"If we continue on our current course, it's going to be hard to feed this planet because it's so hot," Ellen Stofan, NASA's chief scientist, told Business Insider.
In fact, photosynthesis — the process all plants use to convert carbon dioxide into carbohydrates — declines rapidly at temperatures above about 95 degrees Fahrenheit, Stofan explained during a talk Monday at The James Beard Foundation Food Conference, a meeting to discuss the future of food.
And the evidence suggests that we could reach too-high temperatures too soon.
An alarming trend
Stofan has spent most of her career studying Venus, a planet with a major greenhouse effect — a fancy term for a planet's atmosphere trapping the sun's heat and warming its surface.
Here on Earth, NASA satellites are seeing a similar trend, and it's veering toward dangerous levels. This warming trend is bad news for our ability to grow food.
Here's an animation of global surface temperature anomalies from 1880 to 2013. Higher-than-normal temperatures are in red and lower-than-normal temps are in blue:
As you can see, the number of hotter-than-average patches has drastically increased in the last few decades.
This is actual data — "this is not a model," Stofan said.
This wouldn't be the first time human-caused climate change has affected our ability to grow food, Stofan pointed out. The Dust Bowl of the 1930s, which had a devastating effect on agriculture in the US and Canada, can be traced to poor farming practices and severe drought brought on by climate change.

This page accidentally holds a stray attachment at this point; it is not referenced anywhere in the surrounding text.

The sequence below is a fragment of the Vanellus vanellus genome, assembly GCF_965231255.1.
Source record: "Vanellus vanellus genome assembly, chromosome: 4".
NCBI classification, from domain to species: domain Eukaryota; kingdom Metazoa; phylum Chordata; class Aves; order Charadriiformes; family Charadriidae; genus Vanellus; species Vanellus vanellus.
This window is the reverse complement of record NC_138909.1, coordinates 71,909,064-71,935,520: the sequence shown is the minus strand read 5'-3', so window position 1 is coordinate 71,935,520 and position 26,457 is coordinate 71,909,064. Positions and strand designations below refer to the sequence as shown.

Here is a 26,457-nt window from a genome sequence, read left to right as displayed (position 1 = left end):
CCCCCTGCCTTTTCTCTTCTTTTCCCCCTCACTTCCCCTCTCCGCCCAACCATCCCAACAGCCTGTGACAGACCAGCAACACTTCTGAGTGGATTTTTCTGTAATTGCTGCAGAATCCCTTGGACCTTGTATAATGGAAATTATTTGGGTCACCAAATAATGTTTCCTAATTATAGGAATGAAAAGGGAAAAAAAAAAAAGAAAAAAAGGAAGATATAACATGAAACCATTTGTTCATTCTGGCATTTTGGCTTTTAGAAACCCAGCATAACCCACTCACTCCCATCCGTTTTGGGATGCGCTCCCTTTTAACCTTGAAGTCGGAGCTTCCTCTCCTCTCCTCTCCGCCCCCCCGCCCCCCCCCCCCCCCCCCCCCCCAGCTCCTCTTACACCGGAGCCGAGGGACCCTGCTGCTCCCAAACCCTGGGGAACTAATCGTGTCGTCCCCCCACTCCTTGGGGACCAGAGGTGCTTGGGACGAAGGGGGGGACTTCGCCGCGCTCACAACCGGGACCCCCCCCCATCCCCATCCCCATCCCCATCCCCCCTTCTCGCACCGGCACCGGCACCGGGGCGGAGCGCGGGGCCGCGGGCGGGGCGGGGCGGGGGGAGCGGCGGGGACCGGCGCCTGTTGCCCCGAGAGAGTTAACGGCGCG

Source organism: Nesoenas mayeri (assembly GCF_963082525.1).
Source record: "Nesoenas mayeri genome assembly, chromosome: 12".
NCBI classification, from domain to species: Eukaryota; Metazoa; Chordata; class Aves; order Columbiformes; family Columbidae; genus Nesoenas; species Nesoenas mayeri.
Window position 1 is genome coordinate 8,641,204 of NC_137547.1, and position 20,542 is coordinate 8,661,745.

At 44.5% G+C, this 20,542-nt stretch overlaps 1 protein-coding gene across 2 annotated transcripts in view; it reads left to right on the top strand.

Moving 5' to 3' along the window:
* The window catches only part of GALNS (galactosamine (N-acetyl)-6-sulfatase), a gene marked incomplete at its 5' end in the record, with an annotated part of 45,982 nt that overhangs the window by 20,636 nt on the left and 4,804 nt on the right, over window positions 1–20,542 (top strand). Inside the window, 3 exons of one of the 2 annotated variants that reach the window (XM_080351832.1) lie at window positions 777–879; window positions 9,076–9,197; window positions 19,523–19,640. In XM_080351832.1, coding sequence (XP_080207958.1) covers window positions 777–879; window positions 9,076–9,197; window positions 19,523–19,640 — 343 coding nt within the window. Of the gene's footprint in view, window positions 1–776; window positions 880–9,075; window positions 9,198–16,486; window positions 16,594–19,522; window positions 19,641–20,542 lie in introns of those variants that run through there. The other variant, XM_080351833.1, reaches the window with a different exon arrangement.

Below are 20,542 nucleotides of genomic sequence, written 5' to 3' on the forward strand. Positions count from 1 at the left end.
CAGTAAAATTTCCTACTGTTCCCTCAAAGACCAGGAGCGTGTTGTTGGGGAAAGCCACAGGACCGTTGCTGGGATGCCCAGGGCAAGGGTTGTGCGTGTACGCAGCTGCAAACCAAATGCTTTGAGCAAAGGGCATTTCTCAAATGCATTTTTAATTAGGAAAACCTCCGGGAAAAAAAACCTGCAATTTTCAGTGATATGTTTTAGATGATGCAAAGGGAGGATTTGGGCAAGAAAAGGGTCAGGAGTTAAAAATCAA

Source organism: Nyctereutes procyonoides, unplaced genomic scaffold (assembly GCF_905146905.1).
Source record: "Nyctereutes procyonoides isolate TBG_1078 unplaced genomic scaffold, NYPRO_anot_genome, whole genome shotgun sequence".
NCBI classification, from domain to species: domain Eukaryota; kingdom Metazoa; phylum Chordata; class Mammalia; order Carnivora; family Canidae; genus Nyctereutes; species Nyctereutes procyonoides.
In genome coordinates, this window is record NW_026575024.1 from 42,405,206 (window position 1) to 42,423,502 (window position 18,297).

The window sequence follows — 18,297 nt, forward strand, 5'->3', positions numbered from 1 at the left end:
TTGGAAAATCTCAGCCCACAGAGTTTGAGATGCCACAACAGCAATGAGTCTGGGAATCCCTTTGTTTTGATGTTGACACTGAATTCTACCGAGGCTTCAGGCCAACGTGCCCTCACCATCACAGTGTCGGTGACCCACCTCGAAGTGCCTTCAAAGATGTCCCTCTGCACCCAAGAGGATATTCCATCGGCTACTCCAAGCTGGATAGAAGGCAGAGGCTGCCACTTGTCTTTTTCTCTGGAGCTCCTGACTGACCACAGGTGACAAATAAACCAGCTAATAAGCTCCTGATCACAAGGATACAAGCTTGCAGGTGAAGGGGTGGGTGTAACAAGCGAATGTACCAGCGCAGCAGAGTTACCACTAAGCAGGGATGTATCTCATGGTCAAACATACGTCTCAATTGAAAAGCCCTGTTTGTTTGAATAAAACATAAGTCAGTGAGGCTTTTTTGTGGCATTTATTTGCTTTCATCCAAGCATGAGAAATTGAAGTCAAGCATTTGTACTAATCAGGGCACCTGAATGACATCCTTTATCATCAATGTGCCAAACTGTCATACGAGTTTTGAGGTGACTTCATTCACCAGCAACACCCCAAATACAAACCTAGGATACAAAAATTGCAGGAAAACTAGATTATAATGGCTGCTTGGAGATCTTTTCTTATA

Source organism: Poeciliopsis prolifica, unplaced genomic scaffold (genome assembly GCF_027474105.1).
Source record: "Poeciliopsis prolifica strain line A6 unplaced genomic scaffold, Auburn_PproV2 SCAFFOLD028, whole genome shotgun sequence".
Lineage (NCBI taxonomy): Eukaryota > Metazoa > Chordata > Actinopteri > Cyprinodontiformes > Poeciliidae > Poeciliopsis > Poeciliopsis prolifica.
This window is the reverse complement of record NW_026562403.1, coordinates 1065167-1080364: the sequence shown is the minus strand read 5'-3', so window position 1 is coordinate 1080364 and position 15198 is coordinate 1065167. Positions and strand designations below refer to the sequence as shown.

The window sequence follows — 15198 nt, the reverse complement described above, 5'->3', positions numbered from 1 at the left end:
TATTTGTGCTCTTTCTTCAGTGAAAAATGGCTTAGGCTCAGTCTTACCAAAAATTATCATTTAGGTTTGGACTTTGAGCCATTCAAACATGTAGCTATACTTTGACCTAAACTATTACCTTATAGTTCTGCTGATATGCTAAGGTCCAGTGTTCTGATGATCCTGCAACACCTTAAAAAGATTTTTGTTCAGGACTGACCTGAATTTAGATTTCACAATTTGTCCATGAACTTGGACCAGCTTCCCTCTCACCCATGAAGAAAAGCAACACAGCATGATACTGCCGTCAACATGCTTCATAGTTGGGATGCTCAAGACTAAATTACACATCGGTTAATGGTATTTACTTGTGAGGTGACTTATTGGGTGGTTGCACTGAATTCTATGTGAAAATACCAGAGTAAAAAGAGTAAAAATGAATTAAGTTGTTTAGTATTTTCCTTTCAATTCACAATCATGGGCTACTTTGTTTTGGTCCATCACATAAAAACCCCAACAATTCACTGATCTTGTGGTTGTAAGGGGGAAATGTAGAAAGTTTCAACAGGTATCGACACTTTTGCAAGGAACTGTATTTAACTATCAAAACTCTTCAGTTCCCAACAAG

The difference today is that NASA has the tools to help farmers on Earth cope with climate change and become more resilient.
NASA and the US Agency for International Development jointly run a program called SERVIR that uses satellite monitoring, geospatial maps, and predictive models to help developing countries in eastern and southern Africa, the Hindu-Kush region of the Himalayas, and the lower Mekong River Basin in Southeast Asia make better environmental decisions.
Using these high-tech tools, NASA is helping countries deal with everything from floods to superstorms. They're also helping them become more resilient to the long-term effects of climate change.
When it comes to the future of Earth, Stofan says she's an optimist.
"People are becoming more aware of climate change," she said. "If we start giving them actionable information, changing how we grow food, and looking at how bad it's going to get, I think we will adapt."
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